Practice has shown in 2020 that trade fair organisers were sometimes technically and conceptually overburdened to reproduce a presence fair 1:1 digitally. Starting with the fact that only a few trade fair visitors take the trouble to take a tour of several stands online. Often the hurdles are too high, for example when logging in or during the registration procedure. If the trade fair server is overloaded, nothing works and the patience of visitors and exhibitors is put to a hard test. As a result, potential customers have often only made a few selected appointments. Virtually, only a few visitors saw the whole exhibition, unlike a physical event. Both trade fair organisers and exhibitors draw their conclusions from this experience and will continue to develop further.

As an agency, we have advised our clients to take a digital trade fair presence seriously. The rejection of the stand builder alone is not enough. A simple Q&A with a spokesperson from your company during a digital trade fair is not enough. A trade fair appearance in digital format should not be underestimated. Here too, companies are in competition with each other, and there are always companies that make the perfect appearance.

In order to provide our customers with the best service, we develop comprehensive consulting packages. Our core competence, working with media representatives, takes place digitally. Media and advertising planning in advance is largely unaffected, whether a trade fair takes place in in-person or digitally. What was really exciting for all of us was the planning of the actual trade fair appearance. What does a digital room look like, how many rooms are needed and which employees are available? In close consultation and agreement with the customers, we worked out the customers’ trade fair programme together and supported them in a technical and communicative capacity.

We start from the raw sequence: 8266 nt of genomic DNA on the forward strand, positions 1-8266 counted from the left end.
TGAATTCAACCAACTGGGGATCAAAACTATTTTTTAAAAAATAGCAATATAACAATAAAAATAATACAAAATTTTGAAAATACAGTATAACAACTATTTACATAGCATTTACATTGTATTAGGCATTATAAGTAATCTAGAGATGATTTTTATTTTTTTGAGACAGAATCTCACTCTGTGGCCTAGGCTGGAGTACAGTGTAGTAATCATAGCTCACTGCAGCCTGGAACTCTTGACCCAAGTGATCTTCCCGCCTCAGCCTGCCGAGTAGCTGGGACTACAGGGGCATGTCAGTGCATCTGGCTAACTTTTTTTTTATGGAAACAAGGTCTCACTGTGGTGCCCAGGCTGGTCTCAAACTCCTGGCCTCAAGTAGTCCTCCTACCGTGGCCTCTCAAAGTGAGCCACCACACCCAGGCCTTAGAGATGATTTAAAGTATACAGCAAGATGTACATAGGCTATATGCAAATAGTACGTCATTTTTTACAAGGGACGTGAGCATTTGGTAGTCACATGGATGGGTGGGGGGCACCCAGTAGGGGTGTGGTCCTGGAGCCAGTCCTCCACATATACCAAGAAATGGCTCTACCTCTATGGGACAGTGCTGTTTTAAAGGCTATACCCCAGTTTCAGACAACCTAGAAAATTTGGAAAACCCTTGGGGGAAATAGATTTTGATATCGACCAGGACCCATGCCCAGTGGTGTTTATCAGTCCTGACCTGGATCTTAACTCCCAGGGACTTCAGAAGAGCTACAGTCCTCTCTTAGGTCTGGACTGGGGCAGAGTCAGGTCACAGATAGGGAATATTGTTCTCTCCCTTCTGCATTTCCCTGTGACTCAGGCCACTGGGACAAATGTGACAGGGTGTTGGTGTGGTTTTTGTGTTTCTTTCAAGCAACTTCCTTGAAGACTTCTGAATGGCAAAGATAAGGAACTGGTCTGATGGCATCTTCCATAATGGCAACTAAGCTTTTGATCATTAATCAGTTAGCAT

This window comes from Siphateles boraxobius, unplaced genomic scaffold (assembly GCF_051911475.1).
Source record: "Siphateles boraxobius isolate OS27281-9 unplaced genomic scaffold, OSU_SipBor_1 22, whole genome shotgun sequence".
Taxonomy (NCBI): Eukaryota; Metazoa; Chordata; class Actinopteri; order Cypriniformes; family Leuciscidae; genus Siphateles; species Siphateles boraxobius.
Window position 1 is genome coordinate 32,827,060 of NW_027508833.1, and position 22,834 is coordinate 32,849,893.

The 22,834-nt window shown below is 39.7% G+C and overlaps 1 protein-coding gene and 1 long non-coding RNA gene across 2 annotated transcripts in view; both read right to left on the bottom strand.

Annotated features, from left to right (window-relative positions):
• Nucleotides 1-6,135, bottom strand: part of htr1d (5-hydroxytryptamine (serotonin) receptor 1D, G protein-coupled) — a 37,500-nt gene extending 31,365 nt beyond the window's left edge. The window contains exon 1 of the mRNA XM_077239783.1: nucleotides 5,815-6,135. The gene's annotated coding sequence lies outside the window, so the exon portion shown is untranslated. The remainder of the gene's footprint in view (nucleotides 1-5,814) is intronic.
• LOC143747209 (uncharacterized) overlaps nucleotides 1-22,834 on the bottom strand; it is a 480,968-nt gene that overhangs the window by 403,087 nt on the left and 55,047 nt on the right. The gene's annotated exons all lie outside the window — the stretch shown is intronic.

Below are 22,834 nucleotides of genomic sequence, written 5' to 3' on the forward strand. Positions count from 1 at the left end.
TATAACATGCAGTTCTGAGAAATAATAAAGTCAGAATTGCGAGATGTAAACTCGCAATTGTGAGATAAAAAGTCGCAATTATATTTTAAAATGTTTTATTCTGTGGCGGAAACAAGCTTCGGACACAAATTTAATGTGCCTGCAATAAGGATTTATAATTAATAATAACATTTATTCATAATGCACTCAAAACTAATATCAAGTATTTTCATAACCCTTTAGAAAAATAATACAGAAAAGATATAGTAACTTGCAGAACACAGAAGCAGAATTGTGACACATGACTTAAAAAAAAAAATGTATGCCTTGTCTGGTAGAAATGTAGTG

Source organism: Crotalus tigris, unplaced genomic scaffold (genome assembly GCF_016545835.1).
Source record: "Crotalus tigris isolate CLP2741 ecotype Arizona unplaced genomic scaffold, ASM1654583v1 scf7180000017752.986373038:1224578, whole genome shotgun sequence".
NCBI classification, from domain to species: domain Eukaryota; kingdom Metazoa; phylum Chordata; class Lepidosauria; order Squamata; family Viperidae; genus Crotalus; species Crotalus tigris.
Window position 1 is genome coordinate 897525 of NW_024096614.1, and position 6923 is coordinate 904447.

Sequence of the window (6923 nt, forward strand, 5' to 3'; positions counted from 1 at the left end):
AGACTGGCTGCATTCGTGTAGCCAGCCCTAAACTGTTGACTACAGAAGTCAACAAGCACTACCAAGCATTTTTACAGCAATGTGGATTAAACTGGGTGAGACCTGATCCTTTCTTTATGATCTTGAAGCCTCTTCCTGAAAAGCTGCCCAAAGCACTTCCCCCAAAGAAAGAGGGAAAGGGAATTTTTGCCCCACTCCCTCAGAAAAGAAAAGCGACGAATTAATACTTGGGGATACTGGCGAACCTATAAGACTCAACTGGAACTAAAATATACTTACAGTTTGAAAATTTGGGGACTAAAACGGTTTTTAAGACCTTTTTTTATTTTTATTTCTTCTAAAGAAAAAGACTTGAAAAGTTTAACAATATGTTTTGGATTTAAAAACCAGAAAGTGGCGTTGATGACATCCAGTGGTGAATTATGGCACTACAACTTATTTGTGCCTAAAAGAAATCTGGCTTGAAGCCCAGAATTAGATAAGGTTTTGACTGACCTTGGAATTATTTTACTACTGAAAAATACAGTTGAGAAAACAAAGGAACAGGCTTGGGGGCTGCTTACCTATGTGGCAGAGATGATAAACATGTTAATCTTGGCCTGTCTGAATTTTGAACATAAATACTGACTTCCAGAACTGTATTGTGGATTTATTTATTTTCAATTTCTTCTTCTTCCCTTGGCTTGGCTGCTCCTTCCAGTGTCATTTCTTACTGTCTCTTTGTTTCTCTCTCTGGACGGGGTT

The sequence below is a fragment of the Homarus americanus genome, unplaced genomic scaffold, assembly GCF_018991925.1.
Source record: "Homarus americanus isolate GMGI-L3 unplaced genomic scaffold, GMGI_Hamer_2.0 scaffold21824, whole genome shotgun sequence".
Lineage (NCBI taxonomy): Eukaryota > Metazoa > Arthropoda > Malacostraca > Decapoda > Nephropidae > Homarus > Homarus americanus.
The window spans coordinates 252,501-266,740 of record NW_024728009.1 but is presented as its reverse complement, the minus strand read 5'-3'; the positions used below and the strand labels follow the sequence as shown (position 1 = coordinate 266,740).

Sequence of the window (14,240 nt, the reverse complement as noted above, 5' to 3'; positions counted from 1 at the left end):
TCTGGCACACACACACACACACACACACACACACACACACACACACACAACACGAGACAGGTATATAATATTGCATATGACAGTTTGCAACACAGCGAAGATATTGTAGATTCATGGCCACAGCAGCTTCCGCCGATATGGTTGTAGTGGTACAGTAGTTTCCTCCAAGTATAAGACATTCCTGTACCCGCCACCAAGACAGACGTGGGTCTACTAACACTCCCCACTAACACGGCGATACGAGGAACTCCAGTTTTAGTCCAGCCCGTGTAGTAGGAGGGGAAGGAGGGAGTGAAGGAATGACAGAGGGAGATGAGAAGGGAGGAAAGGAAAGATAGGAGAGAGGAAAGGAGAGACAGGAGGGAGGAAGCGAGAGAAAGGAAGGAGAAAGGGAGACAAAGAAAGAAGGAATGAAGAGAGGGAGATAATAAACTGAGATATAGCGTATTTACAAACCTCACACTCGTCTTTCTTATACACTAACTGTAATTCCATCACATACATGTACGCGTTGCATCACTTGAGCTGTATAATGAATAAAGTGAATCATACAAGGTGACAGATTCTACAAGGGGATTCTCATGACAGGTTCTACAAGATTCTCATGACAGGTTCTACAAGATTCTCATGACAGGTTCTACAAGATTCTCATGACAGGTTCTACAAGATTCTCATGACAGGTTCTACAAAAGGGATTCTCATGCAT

In order to be noticed in the digital space, the package included the regular use of all necessary social media channels such as LinkedIn, Xing, Instagram and YouTube. In the run-up to the trade fair, we advertised in trade magazines, the same channels we would use for a physical fair. We also placed PR articles in the trade journals.

Lead generation with content

Anyone who goes to a trade fair as an exhibitor or takes part in it virtually must have something to report. As an agency, we offer advice in finding the right topics and in creating professionally prepared content. In contrast to real trade fairs, German trade fair visitors do not first and foremost seek personal contact, but are looking for really good content. They prefer to use the time they spend on your stand to consume your content rather than chatting with you. For this reason: the content must be prepared in such a way that it attracts visitors to the virtual stand and thus becomes the best tool for your lead generation.

The target group

You also need to know your target group really well. So well that you can assess how they will react to the digital appearance of your company. “All business is local”, and this experience was reflected in the Intergeo digital 2020. The international audience was much less afraid to log into an event live and with pictures via video.

Summary and outlook

At present, we see no way back to normality before the corona pandemic. Video conferences and home offices are now part of everyday life and it is impossible to imagine life without them. Physical fairs have been in crisis for quite some time now, and in 2019 there was already a hail of cancellations of fairs in Germany. The pandemic has greatly accelerated this process. We think that decisions must be made on an industry-specific basis. There are industries where a trade fair fulfils its purpose, such as an order fair in the fashion or sporting goods sector. In many other sectors, negotiations take place throughout the year and there is no need for a personal meeting at a trade fair. Transferring a trade fair concept 1:1 into a digital space will not work for everyone. Smaller and more flexible formats will be required in the future. Companies should not wait and see what the market offers them, but should take action themselves. Why not offer a roadshow or an in-house exhibition virtually. As an agency we are called upon here to proactively develop concepts for our customers.

By Petra Winklbauer & Liane Lahl, Fortis PR